But you’ll also have less fun. Here’s the best way I can put it: Life will feel less magical. (Probably because it becomes more predictable and less spur-of-the-moment).

Bullshit.  Nothing will stop you from having fun, except you.  Life isn’t a magic show.  Life is just as predictable in your 20’s as it is in your 30’s (there isn’t much to predict when you are alone and in your 20’s).  You can be as “spur-of-the-moment” as you want to be. 

 

When I was 20, I skipped Friday classes and spent a three-day weekend on the road with one of my favorite rock bands. I cannot write that same sentence about my 30s: “When I was 36, I skipped work, got fired and forgot to pick up my kids from daycare,” sounds like the first line of a bad memoir. Your responsibilities change. Big time.

Wait, I’m pretty sure you create your class schedule, unless you enter into a program.  Don’t like Friday class?  DON’T SCHEDULE CLASS ON FRIDAYS!  Hint:  entering into an established program is the first sign that your life is becoming “more” predictable.  Skipping class on Friday is acceptable; that’s why you’re allowed to be absent.  Skipping work is unacceptable; that’s why you got fired (in other words, you fucked up).  How can you forget to pick up your kids?  If I got fired, the first thing I would do is pick up my kids from daycare.  Your responsibility in life is to be responsible.  Skipping class on a Friday has nothing to do with responsibility and more to do with being foolish (who the fuck schedules class on a Friday?).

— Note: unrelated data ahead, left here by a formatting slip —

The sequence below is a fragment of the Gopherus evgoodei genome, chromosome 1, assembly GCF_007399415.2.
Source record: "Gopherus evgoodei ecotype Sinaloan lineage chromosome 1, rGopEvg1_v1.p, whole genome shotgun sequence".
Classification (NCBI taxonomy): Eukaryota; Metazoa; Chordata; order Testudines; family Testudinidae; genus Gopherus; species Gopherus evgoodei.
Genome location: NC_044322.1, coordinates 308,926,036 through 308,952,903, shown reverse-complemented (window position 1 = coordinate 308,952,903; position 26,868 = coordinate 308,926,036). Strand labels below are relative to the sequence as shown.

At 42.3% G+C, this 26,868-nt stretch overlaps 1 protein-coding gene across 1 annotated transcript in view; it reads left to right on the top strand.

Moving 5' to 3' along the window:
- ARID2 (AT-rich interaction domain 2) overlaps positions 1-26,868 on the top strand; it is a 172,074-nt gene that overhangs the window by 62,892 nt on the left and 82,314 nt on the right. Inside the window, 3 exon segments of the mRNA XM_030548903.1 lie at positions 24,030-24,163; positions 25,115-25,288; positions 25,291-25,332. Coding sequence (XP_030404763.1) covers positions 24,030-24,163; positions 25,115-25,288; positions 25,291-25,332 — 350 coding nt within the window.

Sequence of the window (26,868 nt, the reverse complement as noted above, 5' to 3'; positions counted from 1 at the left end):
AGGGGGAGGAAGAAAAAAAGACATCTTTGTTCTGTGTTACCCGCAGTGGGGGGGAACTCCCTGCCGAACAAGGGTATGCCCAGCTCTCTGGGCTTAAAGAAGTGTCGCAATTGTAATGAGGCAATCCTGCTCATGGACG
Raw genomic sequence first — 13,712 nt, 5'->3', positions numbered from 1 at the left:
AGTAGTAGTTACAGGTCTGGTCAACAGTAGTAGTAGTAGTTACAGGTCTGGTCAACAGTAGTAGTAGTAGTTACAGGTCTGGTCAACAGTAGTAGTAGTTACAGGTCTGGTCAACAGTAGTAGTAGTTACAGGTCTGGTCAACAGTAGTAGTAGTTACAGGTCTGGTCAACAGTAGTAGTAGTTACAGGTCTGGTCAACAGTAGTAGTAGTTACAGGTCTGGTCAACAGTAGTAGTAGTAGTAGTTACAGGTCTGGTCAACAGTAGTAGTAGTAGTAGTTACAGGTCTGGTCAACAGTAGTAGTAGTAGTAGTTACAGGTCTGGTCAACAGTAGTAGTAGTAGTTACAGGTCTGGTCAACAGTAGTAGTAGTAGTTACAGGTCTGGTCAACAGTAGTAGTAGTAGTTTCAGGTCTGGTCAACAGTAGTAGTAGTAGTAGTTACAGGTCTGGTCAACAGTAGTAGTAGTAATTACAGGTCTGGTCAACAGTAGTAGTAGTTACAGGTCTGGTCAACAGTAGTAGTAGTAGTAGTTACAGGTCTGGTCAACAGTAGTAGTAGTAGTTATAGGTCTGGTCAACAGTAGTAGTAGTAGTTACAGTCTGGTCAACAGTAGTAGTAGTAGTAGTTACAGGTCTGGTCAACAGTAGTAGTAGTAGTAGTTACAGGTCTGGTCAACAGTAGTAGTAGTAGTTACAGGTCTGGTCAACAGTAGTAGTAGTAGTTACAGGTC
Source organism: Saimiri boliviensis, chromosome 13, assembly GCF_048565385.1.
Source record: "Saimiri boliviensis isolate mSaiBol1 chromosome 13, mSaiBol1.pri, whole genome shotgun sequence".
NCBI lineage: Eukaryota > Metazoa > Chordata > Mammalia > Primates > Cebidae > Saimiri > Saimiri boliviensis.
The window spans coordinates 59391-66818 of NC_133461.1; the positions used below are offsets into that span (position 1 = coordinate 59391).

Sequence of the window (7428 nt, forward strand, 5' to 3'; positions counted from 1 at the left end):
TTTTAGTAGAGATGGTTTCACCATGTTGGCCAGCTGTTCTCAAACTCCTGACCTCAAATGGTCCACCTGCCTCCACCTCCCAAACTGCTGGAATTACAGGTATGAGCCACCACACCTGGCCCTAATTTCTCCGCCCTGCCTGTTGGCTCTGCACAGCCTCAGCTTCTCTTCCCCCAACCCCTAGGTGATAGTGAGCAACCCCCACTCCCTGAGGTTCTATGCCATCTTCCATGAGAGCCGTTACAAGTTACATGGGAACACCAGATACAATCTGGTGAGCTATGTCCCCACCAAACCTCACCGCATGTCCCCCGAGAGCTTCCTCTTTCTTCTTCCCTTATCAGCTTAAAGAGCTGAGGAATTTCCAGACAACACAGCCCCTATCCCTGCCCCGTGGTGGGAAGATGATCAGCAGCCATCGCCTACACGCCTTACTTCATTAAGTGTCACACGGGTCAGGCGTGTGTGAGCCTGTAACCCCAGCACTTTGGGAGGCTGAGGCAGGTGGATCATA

If you wait until your 30s to have children, you’ll start to realize the special quality of life in your 20s — the independence and craziness.

Having kids is amazing, but you will have to give up a lot. Movies, for one. Sleep. Taking a shower (when you have a newborn). If your 20s are like mine, you’ll be a world traveler. This hasn’t completely stopped, but it’s definitely slowed down.

I still go to the movies.  I still sleep.  I still take a shower (even with a newborn).  I was never a world traveler, so I can’t relate.  However, I continue to do everything I’ve been doing for the last 10 years.